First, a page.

Can you spare $1.6 billion?
A spectacular dispute over the expansion of the Panama Canal highlights the dangers of issuing public works contracts on the basis of a badly designed bid auction.
The consortium that won the contract to build three locks, is threatening to halt all work within days, unless it is paid $1.6 billion.
This would be an increase of 50%, compared to what was originally supposed to spent on the locks by Grupo Unidos por el Canal, a consortium of Sacyr Vallehermoso of Spain, Italy’s Impregilo, Jan De Nul of Belgium, and Panama’s Constructora Urbana.
The budget for the entire expansion project was set at $5.3 billion in 2009.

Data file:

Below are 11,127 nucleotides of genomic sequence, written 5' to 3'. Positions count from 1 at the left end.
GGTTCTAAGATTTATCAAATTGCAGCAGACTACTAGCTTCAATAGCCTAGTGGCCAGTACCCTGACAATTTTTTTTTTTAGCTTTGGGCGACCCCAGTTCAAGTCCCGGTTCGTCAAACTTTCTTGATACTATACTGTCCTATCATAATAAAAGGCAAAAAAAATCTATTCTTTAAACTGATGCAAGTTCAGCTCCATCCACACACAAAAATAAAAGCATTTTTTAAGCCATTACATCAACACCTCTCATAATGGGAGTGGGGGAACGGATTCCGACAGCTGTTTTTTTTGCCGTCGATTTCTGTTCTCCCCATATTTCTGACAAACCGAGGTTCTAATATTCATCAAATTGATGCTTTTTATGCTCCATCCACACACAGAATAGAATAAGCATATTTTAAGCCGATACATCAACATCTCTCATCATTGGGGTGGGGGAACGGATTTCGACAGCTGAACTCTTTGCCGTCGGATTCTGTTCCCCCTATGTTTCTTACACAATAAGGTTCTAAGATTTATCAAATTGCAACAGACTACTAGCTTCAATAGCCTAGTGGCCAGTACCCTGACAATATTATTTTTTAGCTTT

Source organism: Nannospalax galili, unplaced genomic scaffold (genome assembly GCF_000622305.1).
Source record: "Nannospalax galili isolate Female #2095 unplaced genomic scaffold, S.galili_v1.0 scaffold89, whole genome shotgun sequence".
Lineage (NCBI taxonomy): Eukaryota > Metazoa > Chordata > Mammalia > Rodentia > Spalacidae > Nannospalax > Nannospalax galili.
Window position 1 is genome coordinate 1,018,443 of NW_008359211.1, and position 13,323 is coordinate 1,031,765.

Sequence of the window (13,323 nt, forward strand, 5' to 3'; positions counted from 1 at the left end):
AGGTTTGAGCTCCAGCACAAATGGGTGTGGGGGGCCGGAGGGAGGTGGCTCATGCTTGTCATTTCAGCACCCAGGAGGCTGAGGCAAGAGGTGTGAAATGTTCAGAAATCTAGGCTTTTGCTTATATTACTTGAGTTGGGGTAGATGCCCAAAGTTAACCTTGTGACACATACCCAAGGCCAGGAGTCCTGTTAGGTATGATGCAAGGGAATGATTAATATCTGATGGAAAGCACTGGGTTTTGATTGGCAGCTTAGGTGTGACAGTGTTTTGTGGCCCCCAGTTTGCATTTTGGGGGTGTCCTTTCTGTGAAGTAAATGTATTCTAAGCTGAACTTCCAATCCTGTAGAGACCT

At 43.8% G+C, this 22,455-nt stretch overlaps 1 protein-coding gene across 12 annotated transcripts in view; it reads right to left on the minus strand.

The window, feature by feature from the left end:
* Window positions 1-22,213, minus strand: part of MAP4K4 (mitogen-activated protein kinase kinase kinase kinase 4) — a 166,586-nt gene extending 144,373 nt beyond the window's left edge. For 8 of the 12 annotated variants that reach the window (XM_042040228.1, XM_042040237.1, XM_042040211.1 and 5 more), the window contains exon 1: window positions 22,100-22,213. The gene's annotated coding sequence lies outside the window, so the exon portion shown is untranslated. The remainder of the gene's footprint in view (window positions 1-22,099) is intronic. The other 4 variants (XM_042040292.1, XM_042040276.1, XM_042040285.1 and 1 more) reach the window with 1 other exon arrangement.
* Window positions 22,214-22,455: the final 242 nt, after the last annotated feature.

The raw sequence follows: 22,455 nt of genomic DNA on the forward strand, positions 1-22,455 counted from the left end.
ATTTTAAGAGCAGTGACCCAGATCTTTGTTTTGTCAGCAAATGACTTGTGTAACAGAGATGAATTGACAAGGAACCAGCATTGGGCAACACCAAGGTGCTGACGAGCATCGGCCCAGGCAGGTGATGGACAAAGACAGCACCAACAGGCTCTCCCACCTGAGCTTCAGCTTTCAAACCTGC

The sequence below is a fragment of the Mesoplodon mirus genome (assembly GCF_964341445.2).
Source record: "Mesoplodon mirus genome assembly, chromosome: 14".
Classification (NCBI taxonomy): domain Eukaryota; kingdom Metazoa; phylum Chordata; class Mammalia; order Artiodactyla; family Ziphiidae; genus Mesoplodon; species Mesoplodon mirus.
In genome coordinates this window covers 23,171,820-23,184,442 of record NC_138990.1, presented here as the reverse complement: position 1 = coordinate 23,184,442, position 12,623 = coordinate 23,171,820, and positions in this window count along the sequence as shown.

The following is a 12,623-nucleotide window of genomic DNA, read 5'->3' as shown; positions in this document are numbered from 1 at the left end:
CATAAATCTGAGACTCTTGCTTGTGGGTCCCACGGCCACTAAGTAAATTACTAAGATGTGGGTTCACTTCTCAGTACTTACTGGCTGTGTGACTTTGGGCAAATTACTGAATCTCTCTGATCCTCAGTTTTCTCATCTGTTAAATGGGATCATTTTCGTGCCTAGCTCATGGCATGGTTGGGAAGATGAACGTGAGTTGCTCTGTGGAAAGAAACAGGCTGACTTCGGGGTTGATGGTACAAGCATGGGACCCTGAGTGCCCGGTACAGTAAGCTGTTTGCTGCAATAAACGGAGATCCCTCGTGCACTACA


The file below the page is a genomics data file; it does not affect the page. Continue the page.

Any increase in the cost of the project would make the canal less competitive with other options, including the Suez Canal.
Grupo Unidos offered to do the job for close to $1 billion less than any other bidder, in order to blackmail the project later, say companies which lost the lock-construction contract, according to reports in Spanish media.
Not so, says the consortium, blaming the problem on unavoidable cost overruns.
Unfortunately, disputes such as this have been common in other countries of the region, including the recent re-fitting of two Mexican refineries, each of which ended up costing $2.5 billion, nearly twice the amount originally budgeted.